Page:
Those challenging the books file a formal document listing their objections, with examples and page number. That suggests that the challengers may have read the book. In fact, every challenge filed in Flagler appears to have been plagiarized, word for word, page for page, down to its objectionable page numbers, from a national website affiliated with the book-banning movement.
The site issues its own guides to challenging books, with summary talking points and allegedly objectionable page numbers for each book. All the books challenged in Flagler are books listed by the site. All the books copy the site’s objections, as is the case with The Truth About Alice. The site claims: “This book contains references to sexual nudity, sexual activities, underage alcohol use, and profanity.” McDonald’s summary objection reads” :This book has sexually explicit excerpts including rape involving minors. There is also underage drinking and excessive profanity.” She also added the line that was appended to every single challenge in Flagler: “Materials contain pornography, Materials are not appropriate for the age of student.” Pornography is not defined in the challenge.
In sum, while it took the challenger a matter of minutes to cut and paste pat phrases and page numbers from the book-banning site onto a formal challenge in Flagler, it triggered the investment of untold hours of work–much of it in the faculty members’ own time–school resources and efforts, culminating in those lengthy book-review sessions, which may et not be the end of it.
In the current case, the objections were to such lines as “I mean, it was one thing to be a girl who’d had sex. But it was something else entirely to be a girl who’d had sex with two guys in one night,” or “‘Mark my words, man,’ Brandon said, ‘that dude is never going to get any pussy. Ever.’,” or “Brandon was saying something else about Alice Franklin’s tits,” or “I gave him a blow job,” and so on, with similarly juvenile language middle and high school students hear and speak more frequently in a day than there are puns in the entirety of Finnegans Wake. The book, according to the moms’ talking-points website, also includes occurrences of the word ass (three times), bitch (three), dick (two), fuck (four), piss (five), pussy (one) and shit (eight).
“It’s just mimicking the way teenagers talk,” a committee member said of the language.
The committee read the relevant state law and local board policy controlling whether books or library materials qualify as holdings. A central principal of the law is that the materials have to have “literary, artistic, political or scientific value.”
That raised a salient question from a committee member early in the discussion.”Is every book that’s written not some sort of literary value? Like this would be a moot point for every book that anybody reads, because anybody can see literary value. So when does it become where it’s not that?”
“It’s not just literary value,” another member said, “its literary, artistic, political or scientific value for minors. So if we were to read say, Fifty Shades of Grey right now, I would not say that that had any literary artistic value from minors. So that I would be able to say no, that has no value for minors, that one should not be on our shelves.” It is not. (Fifty Shades is the sadomasochist-porn novel by E. L. James that has sold more than 100 million copies, five of which were in circulation at the Flagler County Public Library 10 years ago, with 103 “holds” or reserves).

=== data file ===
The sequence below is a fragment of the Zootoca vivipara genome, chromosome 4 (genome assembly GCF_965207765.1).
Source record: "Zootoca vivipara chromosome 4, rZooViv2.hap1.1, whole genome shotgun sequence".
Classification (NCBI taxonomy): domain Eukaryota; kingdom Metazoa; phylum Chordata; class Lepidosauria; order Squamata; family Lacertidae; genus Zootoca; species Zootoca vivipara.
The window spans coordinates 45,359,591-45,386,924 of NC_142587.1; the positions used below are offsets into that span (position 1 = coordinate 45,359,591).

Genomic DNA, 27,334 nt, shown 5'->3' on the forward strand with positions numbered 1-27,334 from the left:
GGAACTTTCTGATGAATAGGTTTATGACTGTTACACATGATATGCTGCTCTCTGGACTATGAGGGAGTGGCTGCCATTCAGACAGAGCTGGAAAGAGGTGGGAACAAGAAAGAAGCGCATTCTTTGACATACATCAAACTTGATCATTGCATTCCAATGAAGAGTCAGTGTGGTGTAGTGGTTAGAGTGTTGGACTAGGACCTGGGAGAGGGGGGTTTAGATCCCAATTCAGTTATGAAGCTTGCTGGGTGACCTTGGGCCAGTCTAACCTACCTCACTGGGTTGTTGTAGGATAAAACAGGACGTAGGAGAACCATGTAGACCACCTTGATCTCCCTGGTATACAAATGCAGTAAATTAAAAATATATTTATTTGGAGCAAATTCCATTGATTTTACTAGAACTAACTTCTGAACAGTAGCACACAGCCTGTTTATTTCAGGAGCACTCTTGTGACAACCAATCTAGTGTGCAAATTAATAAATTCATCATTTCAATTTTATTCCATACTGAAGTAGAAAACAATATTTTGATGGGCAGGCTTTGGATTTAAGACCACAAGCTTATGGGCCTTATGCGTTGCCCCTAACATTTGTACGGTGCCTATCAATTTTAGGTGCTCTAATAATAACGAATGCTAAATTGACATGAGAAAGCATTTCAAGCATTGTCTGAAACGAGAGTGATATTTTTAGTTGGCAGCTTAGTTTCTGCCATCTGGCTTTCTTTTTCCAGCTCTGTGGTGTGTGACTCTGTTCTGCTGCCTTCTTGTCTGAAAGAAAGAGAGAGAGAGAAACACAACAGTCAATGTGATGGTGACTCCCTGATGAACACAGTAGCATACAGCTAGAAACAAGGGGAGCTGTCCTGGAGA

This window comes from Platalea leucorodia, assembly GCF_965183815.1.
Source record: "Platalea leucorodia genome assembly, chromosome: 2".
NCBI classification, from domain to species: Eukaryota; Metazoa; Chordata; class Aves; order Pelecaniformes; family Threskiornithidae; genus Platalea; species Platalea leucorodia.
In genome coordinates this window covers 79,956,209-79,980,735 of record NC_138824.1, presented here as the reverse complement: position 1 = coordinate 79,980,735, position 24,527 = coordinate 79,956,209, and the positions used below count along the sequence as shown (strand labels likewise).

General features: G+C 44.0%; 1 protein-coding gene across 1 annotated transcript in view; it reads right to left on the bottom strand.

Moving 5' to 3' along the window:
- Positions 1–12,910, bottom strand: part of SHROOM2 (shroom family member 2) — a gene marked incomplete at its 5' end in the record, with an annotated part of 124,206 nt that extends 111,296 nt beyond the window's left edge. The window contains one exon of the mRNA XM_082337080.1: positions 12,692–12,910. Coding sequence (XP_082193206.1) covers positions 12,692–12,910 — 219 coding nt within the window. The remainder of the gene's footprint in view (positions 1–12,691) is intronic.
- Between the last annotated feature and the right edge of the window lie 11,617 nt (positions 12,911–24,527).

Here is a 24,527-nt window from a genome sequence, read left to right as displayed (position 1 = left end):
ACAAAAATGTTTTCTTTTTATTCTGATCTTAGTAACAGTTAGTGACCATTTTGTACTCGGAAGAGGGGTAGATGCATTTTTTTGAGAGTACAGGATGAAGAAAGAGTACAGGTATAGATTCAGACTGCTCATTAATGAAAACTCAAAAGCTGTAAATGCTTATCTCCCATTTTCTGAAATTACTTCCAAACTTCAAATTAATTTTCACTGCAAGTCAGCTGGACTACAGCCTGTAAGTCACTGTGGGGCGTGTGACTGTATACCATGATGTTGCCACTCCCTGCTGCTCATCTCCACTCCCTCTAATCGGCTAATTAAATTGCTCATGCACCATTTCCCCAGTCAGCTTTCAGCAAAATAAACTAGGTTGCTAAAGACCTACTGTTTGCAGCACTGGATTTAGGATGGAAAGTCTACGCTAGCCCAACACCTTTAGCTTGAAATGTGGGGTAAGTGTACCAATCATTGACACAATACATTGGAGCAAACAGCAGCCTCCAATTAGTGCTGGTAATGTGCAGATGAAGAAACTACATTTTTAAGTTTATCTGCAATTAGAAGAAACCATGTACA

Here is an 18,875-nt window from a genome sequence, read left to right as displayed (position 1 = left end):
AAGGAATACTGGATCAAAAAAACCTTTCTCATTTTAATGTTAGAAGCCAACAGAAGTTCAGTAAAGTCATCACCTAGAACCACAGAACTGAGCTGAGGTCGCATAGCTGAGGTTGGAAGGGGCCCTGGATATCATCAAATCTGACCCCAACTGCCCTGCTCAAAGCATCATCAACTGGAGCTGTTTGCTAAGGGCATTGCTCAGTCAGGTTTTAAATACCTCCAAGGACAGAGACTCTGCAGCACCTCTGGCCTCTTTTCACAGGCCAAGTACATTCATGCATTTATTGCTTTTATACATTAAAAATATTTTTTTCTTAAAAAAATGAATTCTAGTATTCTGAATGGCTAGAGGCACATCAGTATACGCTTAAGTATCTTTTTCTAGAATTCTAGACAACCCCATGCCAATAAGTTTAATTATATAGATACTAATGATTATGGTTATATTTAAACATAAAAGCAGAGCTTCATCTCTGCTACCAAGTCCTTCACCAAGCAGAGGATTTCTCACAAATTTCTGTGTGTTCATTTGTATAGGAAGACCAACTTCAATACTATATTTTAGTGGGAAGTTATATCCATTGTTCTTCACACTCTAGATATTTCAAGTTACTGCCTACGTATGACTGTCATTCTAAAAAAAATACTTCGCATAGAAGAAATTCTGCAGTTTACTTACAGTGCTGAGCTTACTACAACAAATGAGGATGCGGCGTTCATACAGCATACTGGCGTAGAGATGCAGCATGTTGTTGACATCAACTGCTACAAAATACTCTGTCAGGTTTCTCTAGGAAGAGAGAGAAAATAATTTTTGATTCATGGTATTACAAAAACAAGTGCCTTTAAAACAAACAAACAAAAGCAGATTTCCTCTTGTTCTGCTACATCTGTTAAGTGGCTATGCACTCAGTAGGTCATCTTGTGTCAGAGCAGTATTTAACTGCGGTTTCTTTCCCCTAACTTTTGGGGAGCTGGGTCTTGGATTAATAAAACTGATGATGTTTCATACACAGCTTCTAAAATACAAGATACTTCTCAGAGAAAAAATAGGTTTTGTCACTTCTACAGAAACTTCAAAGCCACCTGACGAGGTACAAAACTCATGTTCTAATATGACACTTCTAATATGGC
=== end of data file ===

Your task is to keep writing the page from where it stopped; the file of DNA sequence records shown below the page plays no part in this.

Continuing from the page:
The passage about a blow job administered had also been flagged. Committee members aid the act was referred to–not described–and in the book, it had a seemingly redemptive purpose, at least as committee members saw it: “The whole purpose of reading books is to live vicariously through characters so that you don’t have to experience these things,” one member said. “For our students to understand that a character did this and feels terrible about it afterwards is a moment that I think that if somebody were reading this they could be like, ‘I don’t want to do that because the character felt this way. I would feel this way. That’s not something I want to feel.'”
“I agree it’s an unsafe choice made by this character, but the the purpose of this is to discourage,” another member said.
Then it was onto another instance of the use of the word “slut,” and on it went.
If the ostensibly salacious passages drew much of the committee’s attention, it was only because of the obsession to that end in the challenge: that’s what they were there to discuss. But an even greater part of the discussion branched into the various points of view of the book, its projected messages (it is written from the perspective of four or five different characters, including Alice), the distinctions between fictional characters and reality and the aims of fiction itself.
At times the book’s narrative intersected with committee members’ memories. “Back when I was in high school, however many decades ago, we won’t go into that,” one said, “I had a girl who told me about almost this exact same experience, and my heart broke for her. And my heart broke for this character with that happening for her.”
So the committee’s vote was foretold early on in the discussion, and was confirmed as the session wore on, with committee members as if enjoying the discussion for its own sake.
On Monday (Feb. 6), Lashakia Moore, the deputy superintendent, hosts a book-review committee training session, including for members of the public who have been selected to serve on the district-level committee. “Right now, we are also seeking adults to serve on our book review committees,” Moore said in an email to interested parties on Jan. 25.) The session is at 6 p.m. in board chambers on the first floor of the Government Services Building, 1769 East Moody Boulevard, Bunnell.
The next school-level review committee meeting is scheduled for 3 p.m. on Feb. 16 at Matanzas to take up the challenge to The Black Flamingo, the 2020 novel by Dean Atta that Kirkus Review called “Gripping, unflinching, and unforgettable” for its coming of age account of a boy caught between different worlds and identities, that Time Magazine named one of the 100 Best Young Adult Books of All Time, that won a Stonewall Book Award, and that McDonald–or the website site that uses the same language–says contains references to sexuality and to “alternate genders, racism and racist commentary.”